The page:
Jun 30 2014
In mid-June I found a blooming Indian cucumber root (Medeola virginiana) that I nearly missed because the flowers didn’t stand out. The top two had already gone to seed and those in bloom were camouflaged in a greenish yellow way.
The bottom whorl of leaves caught my attention. It’s typically five to nine long leaves (this one had seven) suspended a foot or so above the ground. Only the blooming plants have the smaller top whorl too.
I tried to take a picture of this arrangement but even my best photo is confusing. The small flower whorl blends in with a second plant behind it even though the background is beyond the mossy log.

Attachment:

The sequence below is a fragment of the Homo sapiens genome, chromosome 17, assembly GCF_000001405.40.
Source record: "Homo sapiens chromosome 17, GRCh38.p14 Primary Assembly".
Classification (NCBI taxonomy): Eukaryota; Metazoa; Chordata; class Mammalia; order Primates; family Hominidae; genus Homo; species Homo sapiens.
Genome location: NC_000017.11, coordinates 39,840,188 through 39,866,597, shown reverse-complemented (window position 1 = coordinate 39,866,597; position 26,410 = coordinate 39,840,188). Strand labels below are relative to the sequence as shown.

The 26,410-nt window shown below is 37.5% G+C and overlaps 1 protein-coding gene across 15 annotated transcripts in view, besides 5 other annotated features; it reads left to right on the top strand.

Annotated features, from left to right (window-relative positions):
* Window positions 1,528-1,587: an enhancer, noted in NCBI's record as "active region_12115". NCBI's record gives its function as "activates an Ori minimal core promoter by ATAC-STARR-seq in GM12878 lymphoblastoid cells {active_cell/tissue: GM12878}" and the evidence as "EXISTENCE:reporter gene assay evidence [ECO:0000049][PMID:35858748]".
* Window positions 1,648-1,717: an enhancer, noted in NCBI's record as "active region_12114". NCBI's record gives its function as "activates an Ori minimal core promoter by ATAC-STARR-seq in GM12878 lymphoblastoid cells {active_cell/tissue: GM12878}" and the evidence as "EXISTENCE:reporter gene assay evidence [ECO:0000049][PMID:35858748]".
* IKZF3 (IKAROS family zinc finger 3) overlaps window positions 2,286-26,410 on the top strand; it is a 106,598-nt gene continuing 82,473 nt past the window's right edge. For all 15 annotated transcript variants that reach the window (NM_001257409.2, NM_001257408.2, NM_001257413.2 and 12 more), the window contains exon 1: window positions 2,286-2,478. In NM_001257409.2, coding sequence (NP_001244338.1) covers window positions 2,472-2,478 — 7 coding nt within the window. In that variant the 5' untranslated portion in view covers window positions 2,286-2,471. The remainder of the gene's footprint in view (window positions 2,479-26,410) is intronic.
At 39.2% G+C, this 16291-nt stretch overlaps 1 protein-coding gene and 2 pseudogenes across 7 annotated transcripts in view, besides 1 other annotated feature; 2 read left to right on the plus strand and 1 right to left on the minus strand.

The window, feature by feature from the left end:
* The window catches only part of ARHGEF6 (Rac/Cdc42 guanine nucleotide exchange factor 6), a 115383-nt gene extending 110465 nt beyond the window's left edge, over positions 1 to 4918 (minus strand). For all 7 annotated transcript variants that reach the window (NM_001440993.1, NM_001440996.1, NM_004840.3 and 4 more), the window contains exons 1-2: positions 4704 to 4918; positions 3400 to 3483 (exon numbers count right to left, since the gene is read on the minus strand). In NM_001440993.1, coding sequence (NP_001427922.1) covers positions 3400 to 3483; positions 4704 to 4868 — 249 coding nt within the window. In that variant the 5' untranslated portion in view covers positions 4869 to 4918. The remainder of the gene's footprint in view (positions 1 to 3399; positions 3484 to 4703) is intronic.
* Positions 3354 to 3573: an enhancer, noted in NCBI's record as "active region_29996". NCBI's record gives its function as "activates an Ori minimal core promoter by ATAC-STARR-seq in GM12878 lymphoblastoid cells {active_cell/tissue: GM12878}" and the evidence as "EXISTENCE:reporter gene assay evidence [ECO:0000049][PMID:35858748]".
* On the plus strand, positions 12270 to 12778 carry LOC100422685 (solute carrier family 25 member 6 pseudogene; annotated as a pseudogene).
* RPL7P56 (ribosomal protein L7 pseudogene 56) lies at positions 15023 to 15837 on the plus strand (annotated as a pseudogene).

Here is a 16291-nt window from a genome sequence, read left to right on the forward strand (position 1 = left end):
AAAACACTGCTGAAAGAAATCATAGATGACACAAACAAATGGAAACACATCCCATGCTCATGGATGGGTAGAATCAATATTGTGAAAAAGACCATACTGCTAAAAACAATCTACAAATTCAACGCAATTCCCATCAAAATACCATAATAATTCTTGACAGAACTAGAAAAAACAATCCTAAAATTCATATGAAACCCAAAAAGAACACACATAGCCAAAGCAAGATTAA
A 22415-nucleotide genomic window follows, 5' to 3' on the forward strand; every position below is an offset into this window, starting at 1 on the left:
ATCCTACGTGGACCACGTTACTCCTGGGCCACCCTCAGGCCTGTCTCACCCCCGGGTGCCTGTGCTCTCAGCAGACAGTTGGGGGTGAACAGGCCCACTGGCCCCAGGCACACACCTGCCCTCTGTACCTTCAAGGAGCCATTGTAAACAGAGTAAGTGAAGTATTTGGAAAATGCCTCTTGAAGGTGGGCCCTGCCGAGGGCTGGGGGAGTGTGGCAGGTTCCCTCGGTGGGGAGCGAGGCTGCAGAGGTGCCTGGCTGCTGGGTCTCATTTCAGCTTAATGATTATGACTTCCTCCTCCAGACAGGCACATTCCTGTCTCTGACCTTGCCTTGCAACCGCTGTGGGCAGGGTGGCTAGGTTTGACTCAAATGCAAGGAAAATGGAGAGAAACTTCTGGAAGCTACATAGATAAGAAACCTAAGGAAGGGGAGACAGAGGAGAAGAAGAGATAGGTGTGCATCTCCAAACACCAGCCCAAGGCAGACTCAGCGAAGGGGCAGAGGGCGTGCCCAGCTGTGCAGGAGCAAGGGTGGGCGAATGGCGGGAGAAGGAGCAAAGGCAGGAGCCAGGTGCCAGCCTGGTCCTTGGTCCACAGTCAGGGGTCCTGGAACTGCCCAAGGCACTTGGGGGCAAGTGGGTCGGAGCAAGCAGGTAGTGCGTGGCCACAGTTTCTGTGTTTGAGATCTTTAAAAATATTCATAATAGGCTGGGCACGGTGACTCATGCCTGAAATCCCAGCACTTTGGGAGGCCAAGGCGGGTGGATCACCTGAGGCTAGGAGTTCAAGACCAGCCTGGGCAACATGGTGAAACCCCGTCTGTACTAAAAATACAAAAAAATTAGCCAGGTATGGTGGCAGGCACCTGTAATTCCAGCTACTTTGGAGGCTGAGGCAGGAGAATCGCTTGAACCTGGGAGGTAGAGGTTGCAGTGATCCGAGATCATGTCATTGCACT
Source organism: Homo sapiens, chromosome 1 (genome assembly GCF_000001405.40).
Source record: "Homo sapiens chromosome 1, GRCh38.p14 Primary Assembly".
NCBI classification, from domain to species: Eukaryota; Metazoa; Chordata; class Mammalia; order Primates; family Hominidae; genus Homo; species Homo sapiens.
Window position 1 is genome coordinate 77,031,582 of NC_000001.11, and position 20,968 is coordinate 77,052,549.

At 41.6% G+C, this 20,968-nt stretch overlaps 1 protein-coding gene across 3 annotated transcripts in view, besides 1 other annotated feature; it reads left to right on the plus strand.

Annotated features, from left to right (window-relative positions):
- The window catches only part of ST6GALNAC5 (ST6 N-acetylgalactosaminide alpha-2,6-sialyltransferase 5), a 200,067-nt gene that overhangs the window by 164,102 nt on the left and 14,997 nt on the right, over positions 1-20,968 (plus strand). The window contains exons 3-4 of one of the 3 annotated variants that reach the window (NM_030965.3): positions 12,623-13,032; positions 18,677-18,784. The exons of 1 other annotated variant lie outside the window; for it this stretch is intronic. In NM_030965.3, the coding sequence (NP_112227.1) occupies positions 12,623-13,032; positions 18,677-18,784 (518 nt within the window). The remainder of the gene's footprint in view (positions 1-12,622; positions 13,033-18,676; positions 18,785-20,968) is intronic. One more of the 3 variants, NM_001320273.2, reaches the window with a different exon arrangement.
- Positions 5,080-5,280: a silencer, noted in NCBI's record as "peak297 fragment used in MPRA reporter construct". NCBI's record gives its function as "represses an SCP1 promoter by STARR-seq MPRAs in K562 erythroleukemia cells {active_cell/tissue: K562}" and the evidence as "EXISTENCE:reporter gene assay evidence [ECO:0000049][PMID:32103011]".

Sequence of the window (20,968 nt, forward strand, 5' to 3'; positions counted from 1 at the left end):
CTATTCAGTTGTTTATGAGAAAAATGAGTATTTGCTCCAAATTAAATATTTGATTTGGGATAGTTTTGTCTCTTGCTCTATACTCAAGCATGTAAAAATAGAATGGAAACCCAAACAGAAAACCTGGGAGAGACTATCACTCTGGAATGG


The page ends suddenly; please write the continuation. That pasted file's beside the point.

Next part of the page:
Having paused to take a photo I knelt down to see the flowers. This perennial is pollinated by insects, probably flies. The color green makes sense for flies as they don’t need fancy red, white, yellow or purple to be attracted to the plant.
Indian cucumber root earned its common name when Native Americans taught the settlers that the edible root smells and tastes like cucumber. People still dig and eat it today, thereby destroying the plant. It’s endangered in Illinois and Florida.
Though not threatened in Pennsylvania, I won’t say the exact location of this flower. Only that I found it in the Laurel Highlands, an area encompassing 3,000 square miles.
(photos by Kate St. John)